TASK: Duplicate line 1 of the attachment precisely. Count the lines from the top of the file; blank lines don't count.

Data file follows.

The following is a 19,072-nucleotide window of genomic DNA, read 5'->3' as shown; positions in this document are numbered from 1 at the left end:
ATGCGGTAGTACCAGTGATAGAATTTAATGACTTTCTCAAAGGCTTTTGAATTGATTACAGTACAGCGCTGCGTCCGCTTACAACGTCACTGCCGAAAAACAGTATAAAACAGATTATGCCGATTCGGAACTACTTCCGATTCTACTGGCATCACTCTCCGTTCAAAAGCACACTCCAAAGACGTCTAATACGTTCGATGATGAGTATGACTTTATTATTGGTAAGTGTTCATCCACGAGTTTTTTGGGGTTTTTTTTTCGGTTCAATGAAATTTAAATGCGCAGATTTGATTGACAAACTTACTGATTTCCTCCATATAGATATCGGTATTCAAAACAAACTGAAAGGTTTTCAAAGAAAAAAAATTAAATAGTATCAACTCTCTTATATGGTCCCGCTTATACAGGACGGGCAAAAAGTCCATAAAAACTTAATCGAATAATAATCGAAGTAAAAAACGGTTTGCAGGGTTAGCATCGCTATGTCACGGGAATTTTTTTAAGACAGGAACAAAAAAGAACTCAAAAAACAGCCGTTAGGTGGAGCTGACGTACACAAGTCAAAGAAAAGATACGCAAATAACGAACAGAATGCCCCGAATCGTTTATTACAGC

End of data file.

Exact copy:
The following is a 19,072-nucleotide window of genomic DNA, read 5'->3' as shown; positions in this document are numbered from 1 at the left end: